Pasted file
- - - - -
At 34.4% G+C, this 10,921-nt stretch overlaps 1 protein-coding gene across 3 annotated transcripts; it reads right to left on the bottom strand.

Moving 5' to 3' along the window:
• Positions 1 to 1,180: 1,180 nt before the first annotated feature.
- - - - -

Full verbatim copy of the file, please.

At 34.4% G+C, this 10,921-nt stretch overlaps 1 protein-coding gene across 3 annotated transcripts; it reads right to left on the bottom strand.

Moving 5' to 3' along the window:
• Positions 1 to 1,180: 1,180 nt before the first annotated feature.